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have adjusted the section-outline
am hereby moving the following ancient query-box discussion from the entry to here:
+– {: .query} Mike Shulman: Is that really the right definition? I think of “strictly increasing” as meaning that $x \lt y$ implies $f(x) \lt f(y)$, which is equivalent to the above for linear orders but weaker for partial orders. But I don’t have much experience with strictly increasing functions between non-linear orders, so maybe that is the right definition for partial orders.
However, I don’t think it is the right definition for preorders; among other things, it’s not invariant under equivalence of categories. It seems to me that what you really want to say is that it is pseudomonic as a functor (whereas my weaker definition would become the statement that it is conservative as a functor.)
Toby: This is the definition in HAF (Section 3.17), which defines it for posets (and is a smart enough book that it wouldn't blindly extend a definition from a special case). Although I don't have a reference, I'm pretty sure that this also used in analysis and topology when thinking about convergence and nets, where they may be prosets. However, I think that you have a good point about preordered sets, so I've changed the wording above. (I'll also try to confirm how covergence theorists define ’strictly increasing’ functions between directed prosets.)
It occurs to me that, in the absence of the axiom of choice, one ought to accept even anafunctors between prosets as morphisms, even though these may not be representable as strict functions at all. I'll save that for another day, however.
Mike Shulman: Of course, the definition you gave above isn’t the same as pseudomonic unless $T$ is a partial order; in general you want to say $x\leq y$ whenever $f(x) \cong f(y)$. The version with $=$ is still not invariant under equivalence of $T$.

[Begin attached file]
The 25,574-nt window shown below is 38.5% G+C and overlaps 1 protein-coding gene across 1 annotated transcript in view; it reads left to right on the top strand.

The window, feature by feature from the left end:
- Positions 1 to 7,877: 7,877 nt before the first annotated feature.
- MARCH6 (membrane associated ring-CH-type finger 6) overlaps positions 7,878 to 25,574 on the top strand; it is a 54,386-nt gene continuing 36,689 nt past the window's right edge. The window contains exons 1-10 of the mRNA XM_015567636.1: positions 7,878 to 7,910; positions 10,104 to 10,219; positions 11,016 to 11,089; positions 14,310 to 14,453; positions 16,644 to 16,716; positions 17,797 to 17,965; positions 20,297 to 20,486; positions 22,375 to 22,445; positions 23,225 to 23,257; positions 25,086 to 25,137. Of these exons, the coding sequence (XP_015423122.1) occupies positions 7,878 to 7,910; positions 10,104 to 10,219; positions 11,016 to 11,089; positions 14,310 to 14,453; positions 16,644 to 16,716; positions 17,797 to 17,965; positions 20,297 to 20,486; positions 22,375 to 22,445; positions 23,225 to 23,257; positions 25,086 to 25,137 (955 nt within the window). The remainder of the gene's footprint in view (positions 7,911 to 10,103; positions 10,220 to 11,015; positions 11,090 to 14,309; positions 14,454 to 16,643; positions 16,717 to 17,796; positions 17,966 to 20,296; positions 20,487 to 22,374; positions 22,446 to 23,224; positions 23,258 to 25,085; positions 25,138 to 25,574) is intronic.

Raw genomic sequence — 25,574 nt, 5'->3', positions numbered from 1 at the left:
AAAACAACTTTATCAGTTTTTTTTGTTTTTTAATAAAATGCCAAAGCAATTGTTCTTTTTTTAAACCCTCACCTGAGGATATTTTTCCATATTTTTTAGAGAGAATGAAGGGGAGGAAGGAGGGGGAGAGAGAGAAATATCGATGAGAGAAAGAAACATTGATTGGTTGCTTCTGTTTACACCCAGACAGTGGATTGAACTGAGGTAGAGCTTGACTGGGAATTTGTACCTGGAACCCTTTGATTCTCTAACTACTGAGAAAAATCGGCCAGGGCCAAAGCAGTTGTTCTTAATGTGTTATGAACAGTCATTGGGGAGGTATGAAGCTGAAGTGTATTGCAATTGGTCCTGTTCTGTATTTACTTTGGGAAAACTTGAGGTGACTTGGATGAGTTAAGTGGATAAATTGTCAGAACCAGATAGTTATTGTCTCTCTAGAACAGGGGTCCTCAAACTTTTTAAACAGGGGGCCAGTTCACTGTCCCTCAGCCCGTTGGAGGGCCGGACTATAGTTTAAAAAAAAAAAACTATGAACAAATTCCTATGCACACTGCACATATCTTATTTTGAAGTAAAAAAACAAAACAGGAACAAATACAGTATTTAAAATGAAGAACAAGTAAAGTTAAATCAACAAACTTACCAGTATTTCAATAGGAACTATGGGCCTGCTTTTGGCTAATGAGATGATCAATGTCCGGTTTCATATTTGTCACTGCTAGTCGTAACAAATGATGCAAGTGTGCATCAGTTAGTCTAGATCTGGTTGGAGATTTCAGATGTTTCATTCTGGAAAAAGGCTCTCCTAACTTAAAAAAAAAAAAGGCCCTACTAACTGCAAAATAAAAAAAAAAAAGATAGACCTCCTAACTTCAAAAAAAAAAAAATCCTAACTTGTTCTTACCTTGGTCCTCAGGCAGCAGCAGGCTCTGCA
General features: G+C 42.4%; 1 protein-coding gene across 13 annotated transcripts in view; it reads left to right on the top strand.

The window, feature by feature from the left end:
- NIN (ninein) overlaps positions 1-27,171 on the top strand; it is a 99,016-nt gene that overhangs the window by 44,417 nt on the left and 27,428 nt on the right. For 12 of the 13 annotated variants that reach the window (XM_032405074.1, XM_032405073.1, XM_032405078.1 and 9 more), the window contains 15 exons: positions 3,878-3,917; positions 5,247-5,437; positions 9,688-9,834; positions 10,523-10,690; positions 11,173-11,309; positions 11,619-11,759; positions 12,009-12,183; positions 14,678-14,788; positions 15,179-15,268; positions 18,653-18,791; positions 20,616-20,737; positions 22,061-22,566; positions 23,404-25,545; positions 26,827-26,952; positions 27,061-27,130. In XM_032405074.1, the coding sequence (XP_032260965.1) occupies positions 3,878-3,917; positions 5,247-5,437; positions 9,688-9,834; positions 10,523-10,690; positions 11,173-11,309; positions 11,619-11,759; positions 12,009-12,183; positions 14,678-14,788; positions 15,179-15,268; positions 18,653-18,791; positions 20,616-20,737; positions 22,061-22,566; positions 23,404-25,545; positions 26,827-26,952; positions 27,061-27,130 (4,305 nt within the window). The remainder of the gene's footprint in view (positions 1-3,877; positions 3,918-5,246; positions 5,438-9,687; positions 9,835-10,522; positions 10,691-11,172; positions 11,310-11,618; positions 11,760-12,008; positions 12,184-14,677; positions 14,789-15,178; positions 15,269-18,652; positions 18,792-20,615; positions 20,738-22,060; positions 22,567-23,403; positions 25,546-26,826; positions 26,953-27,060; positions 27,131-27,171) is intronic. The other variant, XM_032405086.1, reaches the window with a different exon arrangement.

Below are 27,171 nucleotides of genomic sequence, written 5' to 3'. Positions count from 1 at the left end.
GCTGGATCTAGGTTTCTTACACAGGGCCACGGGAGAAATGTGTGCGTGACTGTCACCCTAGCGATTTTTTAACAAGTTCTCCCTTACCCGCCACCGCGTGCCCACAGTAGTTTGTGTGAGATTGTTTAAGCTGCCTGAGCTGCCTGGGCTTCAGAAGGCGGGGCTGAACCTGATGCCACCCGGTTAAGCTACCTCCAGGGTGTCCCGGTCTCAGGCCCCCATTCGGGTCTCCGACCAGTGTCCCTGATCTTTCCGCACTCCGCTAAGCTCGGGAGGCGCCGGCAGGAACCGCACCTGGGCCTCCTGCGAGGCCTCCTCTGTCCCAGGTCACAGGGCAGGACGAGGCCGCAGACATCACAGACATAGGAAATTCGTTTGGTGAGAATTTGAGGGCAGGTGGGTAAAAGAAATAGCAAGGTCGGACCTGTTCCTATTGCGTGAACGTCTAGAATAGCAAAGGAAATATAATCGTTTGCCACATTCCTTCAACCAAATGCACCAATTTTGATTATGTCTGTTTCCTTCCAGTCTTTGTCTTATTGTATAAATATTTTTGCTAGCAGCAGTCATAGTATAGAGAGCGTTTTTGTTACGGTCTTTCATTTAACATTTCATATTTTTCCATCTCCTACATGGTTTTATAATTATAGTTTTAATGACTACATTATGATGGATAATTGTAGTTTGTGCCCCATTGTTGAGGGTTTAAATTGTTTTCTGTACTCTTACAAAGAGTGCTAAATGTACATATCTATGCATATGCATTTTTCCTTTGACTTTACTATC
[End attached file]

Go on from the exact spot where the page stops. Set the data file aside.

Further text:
I don’t know a whole lot about convergence and nets, but I don’t remember seeing strictly increasing functions used there; I look forward to seeing what you find. Does HAF use the poset version for any application that makes clear why this is a good definition? Of course, monomorphisms of posets may quite naturally something to be interested in, but the question is why they should be called “strictly increasing.” =–
have adjusted the wording in the Idea-section
have put a Remark-environment around this remark:
Sometimes the term ’monotone’ or ’isotone’ (but rarely both) is used for functions from $S$ to itself such that
$x \leq f(x)$for all $x$ in $S$.
am hereby removing the following box comment that went with this:
+– {: .query} Is there a widely accepted term for this? I've seen both of these, I think, but the other meaning seems to be more common for both. —Toby =–
For what it’s worth, I have not seen either of these uses and I doubt that it’s helpful. I vote for removing the above remark altogether, or else add a compelling reference that uses terminology in this way.
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